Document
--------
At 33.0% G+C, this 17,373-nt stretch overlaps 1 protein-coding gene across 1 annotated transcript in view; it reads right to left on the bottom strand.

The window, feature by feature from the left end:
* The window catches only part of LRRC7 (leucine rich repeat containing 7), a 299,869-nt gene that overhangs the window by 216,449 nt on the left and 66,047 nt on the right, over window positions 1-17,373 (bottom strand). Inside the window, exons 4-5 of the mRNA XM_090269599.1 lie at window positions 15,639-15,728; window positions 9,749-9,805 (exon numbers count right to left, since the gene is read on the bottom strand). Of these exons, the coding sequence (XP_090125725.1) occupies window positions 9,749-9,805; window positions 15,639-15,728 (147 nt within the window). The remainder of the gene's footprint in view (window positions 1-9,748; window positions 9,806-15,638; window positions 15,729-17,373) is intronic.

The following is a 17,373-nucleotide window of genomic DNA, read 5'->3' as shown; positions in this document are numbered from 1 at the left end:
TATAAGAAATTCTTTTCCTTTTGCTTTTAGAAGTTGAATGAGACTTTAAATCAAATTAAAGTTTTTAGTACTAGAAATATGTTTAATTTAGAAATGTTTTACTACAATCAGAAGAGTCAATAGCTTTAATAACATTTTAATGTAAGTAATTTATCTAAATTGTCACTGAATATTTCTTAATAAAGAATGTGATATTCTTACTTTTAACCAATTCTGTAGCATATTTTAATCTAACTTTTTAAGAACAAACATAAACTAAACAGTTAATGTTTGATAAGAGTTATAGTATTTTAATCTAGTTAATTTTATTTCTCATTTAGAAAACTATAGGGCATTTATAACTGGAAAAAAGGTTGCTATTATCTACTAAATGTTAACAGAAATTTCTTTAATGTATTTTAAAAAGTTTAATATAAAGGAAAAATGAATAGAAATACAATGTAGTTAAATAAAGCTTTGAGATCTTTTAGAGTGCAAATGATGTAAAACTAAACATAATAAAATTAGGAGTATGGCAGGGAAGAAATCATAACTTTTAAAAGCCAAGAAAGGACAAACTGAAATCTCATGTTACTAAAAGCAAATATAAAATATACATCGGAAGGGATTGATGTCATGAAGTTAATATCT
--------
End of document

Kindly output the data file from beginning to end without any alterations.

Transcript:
At 33.0% G+C, this 17,373-nt stretch overlaps 1 protein-coding gene across 1 annotated transcript in view; it reads right to left on the bottom strand.

The window, feature by feature from the left end:
* The window catches only part of LRRC7 (leucine rich repeat containing 7), a 299,869-nt gene that overhangs the window by 216,449 nt on the left and 66,047 nt on the right, over window positions 1-17,373 (bottom strand). Inside the window, exons 4-5 of the mRNA XM_090269599.1 lie at window positions 15,639-15,728; window positions 9,749-9,805 (exon numbers count right to left, since the gene is read on the bottom strand). Of these exons, the coding sequence (XP_090125725.1) occupies window positions 9,749-9,805; window positions 15,639-15,728 (147 nt within the window). The remainder of the gene's footprint in view (window positions 1-9,748; window positions 9,806-15,638; window positions 15,729-17,373) is intronic.

The following is a 17,373-nucleotide window of genomic DNA, read 5'->3' as shown; positions in this document are numbered from 1 at the left end:
TATAAGAAATTCTTTTCCTTTTGCTTTTAGAAGTTGAATGAGACTTTAAATCAAATTAAAGTTTTTAGTACTAGAAATATGTTTAATTTAGAAATGTTTTACTACAATCAGAAGAGTCAATAGCTTTAATAACATTTTAATGTAAGTAATTTATCTAAATTGTCACTGAATATTTCTTAATAAAGAATGTGATATTCTTACTTTTAACCAATTCTGTAGCATATTTTAATCTAACTTTTTAAGAACAAACATAAACTAAACAGTTAATGTTTGATAAGAGTTATAGTATTTTAATCTAGTTAATTTTATTTCTCATTTAGAAAACTATAGGGCATTTATAACTGGAAAAAAGGTTGCTATTATCTACTAAATGTTAACAGAAATTTCTTTAATGTATTTTAAAAAGTTTAATATAAAGGAAAAATGAATAGAAATACAATGTAGTTAAATAAAGCTTTGAGATCTTTTAGAGTGCAAATGATGTAAAACTAAACATAATAAAATTAGGAGTATGGCAGGGAAGAAATCATAACTTTTAAAAGCCAAGAAAGGACAAACTGAAATCTCATGTTACTAAAAGCAAATATAAAATATACATCGGAAGGGATTGATGTCATGAAGTTAATATCT